Although one school of thought likes to throw as many mechanical upgrades onto a project car as possible, with the concept of balance being paramount with the SVC, the list of performance-related additions was relatively few. The stock, 4.0L single overhead cam V-6 was given added boost (literally) by a Vortech V-1 supercharger and Power Cooler. For the blower installation, the car was shipped to the folks at MRT, and Scott Hoag and his gang also performed the tuning. The stock exhaust was ditched in favor of JBA full-length headers and cross-over midpipe, along with a set of dual axle-back mufflers and tips. "The exhaust made a big difference," Jonas says. "It gave it a real musclecar sound, even with the V-6."
With the engine enhancements, the SVC was pegged at 345 hp and 310 lb-ft of torque. One thing that did become apparent, with the extra grunt, was upgrading the clutch. "We found out pretty quickly that the stock clutch in a V-6, five-speed manual combination couldn't really handle the power," Jonas says, "so we called up Fidanza, and they shipped us a single-disc, carbon-fiber clutch. From driving the car, I like the smooth, linear action and shifting feel, the fact that the motor can spin faster and yet the clutch takes a pounding-it's been no trouble at all."
Other driveline additions included replacing the 7.5-inch rear with an 8.8 and Traction-Lok diff from a GT to cope with the increase in power. However, testing revealed a few obstacles, which have since been dealt with. "We discovered that the V-6 Mustang fuel tanks don't come with baffles in them," Jonas says. "We found out the hard way when we starved the engine of fuel during some hard turns, and it blew while out on the road course. Needless to say, we found ourselves a good, 8,000-mile replacement engine and installed baffles in the tank."
From the mere mention of "road course" and an engine which "blew," you might gather that, indeed, this car has been flogged within an inch of its life on several occasions. With suspension upgrades, courtesy of Blue Moon Motorsports, including a tubular K-member, control arms, and a pair of sway bars-a BMR front unit and a rear one pirated from an '05 Mustang GT, along with the requisite brake upgrade-Jonas says, "We've got our Force 10 system with 14-inch discs, four-piston calipers on the rear, and eight-piston calipers on the front-hey, we're a brake company." The silver SVC had demonstrated rather amazing performance.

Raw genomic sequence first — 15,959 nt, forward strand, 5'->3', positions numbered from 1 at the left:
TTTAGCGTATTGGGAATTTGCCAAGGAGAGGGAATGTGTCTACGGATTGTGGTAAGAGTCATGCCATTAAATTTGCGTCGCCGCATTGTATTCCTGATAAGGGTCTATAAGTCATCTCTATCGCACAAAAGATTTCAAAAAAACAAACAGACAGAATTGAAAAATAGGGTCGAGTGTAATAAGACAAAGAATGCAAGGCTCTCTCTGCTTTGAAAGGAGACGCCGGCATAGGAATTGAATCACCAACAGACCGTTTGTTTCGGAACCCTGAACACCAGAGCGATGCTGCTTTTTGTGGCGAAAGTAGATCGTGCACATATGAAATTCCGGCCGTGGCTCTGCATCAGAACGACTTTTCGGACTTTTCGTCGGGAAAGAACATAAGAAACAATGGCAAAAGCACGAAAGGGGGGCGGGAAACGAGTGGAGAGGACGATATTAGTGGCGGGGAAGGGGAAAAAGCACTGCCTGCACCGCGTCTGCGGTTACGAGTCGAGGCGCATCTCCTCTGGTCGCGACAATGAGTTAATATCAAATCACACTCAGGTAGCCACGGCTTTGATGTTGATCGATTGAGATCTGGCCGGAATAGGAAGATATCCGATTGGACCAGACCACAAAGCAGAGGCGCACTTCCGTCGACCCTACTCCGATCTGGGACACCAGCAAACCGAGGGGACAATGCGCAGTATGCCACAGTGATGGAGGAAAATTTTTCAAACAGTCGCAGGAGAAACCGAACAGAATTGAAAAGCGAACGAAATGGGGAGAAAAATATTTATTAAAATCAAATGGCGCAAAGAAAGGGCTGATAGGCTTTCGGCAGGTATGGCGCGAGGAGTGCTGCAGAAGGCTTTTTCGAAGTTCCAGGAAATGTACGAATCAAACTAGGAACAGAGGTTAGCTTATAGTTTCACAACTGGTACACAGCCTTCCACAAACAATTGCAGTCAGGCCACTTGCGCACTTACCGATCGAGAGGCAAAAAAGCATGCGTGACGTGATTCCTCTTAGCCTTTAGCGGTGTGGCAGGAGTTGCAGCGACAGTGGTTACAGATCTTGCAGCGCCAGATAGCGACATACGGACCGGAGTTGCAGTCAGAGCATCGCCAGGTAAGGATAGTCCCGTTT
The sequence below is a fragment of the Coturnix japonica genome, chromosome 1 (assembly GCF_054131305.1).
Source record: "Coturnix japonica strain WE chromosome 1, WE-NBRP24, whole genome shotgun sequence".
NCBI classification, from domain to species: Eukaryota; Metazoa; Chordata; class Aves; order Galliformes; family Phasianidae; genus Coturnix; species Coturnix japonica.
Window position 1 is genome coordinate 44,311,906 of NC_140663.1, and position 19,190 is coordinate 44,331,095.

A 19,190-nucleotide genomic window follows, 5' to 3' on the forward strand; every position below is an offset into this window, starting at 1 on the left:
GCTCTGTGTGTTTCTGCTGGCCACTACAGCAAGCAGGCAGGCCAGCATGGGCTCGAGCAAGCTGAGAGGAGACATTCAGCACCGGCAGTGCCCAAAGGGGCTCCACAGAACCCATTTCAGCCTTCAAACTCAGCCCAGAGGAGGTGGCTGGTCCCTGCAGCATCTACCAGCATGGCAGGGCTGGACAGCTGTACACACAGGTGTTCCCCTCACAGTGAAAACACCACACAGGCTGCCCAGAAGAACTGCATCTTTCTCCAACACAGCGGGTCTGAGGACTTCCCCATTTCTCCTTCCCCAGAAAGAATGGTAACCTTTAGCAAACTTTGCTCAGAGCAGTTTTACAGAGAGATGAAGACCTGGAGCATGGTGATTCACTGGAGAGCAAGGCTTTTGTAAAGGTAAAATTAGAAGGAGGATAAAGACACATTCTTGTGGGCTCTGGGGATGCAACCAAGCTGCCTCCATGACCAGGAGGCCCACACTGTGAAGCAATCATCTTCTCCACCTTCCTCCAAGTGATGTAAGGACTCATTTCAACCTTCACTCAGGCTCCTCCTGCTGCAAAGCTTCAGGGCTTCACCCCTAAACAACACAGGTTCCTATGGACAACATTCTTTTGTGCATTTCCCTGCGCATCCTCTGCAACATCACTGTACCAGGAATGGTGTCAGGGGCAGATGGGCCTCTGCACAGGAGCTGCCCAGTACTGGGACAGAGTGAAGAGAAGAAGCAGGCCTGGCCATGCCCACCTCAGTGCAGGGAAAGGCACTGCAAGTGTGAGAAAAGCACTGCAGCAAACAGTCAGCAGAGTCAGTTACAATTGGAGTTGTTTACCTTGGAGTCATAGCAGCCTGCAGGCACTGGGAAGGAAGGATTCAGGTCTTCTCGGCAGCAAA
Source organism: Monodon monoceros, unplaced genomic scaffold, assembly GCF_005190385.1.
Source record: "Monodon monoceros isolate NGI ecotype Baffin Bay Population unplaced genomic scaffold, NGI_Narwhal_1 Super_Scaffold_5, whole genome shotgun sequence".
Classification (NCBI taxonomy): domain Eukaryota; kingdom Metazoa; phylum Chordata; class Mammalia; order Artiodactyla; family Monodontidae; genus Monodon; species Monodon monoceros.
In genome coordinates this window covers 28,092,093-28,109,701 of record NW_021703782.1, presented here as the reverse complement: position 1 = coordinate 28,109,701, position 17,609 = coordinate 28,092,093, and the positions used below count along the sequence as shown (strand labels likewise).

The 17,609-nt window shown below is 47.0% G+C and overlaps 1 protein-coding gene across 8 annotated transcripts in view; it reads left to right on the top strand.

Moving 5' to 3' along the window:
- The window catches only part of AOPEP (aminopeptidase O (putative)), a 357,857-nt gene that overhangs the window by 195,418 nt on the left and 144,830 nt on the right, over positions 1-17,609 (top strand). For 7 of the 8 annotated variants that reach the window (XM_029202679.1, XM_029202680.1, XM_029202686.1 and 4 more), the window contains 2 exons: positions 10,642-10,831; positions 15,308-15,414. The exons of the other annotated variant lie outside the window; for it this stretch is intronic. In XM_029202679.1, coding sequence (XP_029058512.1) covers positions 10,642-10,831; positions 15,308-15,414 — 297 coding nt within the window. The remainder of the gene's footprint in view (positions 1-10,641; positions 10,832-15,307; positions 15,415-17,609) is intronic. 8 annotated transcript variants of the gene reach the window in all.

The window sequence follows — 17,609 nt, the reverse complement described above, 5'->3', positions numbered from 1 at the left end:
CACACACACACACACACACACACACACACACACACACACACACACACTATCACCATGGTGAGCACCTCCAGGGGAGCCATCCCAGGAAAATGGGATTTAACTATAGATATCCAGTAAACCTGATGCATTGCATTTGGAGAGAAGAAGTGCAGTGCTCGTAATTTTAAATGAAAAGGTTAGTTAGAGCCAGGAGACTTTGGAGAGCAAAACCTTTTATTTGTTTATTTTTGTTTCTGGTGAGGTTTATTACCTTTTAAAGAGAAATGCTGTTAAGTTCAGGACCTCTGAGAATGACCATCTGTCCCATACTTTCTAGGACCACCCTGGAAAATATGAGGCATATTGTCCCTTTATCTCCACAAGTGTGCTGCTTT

"We took it to Road Atlanta, and it performed really well on the track," Jonas says. "The sticky Dunlop tires give it a lot of grip, and with the V-6, it's about 150 pounds lighter up front than a [Mustang] GT, so it can surprise a lot of more powerful cars." And as for stopping power? "Coming off the straights, with those brakes on it, I was able to scrub off 100 mph in just 200 feet!" Now when the president of a brake manufacturer gets that excited about a project car, you know it must be something special, which the SVC most certainly is.
SSBC's '05 "SVC" Mustang
- Ford 4.0L SOHC V-6
- Vortech V-1 supercharger and Power Cooler kit
- K&N air filter
- DiabloSport custom tune by MRT-Direct
- Redesigned stock fuel tank incorporating baffles
- Tremec T-45 five-speed manual
- Fidanza carbon-fiber single-disc 10-1/2-inch clutch
- Fidanza aluminum flywheel
- Ford MustangGT 8.8-inch axlehousing
- 3.55 gears
- Traction-Lok differential
- JBA 1 5/8-inch full-length headers
- JBA 2 1/2-inch crossover midpipe
- Factory Ford catalytic converter
- JBA axle-back dual exhaust with 2 1/2-inch polished tips
- Front: BMR sway bar, Blue Moon Motorsports tubular front K-member and lower control arms, Energy Suspension polyurethane bushings, factory struts
- Rear: Mustang GT sway bar, Blue Moon Motorsports lower control arms, factory rear shocks, Energy Suspension polyurethane bushings
- Front: SSBC Force 10 brake system, eight-piston calipers, 14-inch slotted rotors
- Rear: SSBC Force 10 brake system, four-piston calipers, 14-inch slotted rotors
- Front: Forgeline SS3P three-piece, 20x8
- Rear: Forgeline SS3P three-piece, 20x8
- Front: Dunlop SP Sport, P255/35ZR20
- Rear: Dunlop SP Sport, P255/35ZR20
- Auto Meter 2 1/16-inch water, oil, and air/fuel dash-mounted gauges
- Woodview carbon-fiber dash kit
- stock Mustang seats with Katzkin suede and red leather by D&R Automotive Restylers
- modified door panels with Sony speakers
- Katzkin red leather and suede inserts by D&R Automotive Restylers
- Sony XPlod sound/entertainment system with in-dash LCD screen
- Scosche stereo adapters
- Katzkin leather-trimmed trunk by D&R Automotive Restylers
- MRT upper and lower billet grilles
- MRT tinted headlight covers
- MRT tinted taillight covers
- Classic Design Concepts Glassback roof conversion by MRT
- PIAA lower grille-mounted driving lights
- Mustang GT rear bumper cover
- 3d Carbon four-piece body kit
- modified Razzi bi-plane rear spoiler
- modified stock hood with original SVO offset scoop and custom silver Sherwin Williams primer/clear courtesy of Aero Collision
- custom SVC fender and trunk logos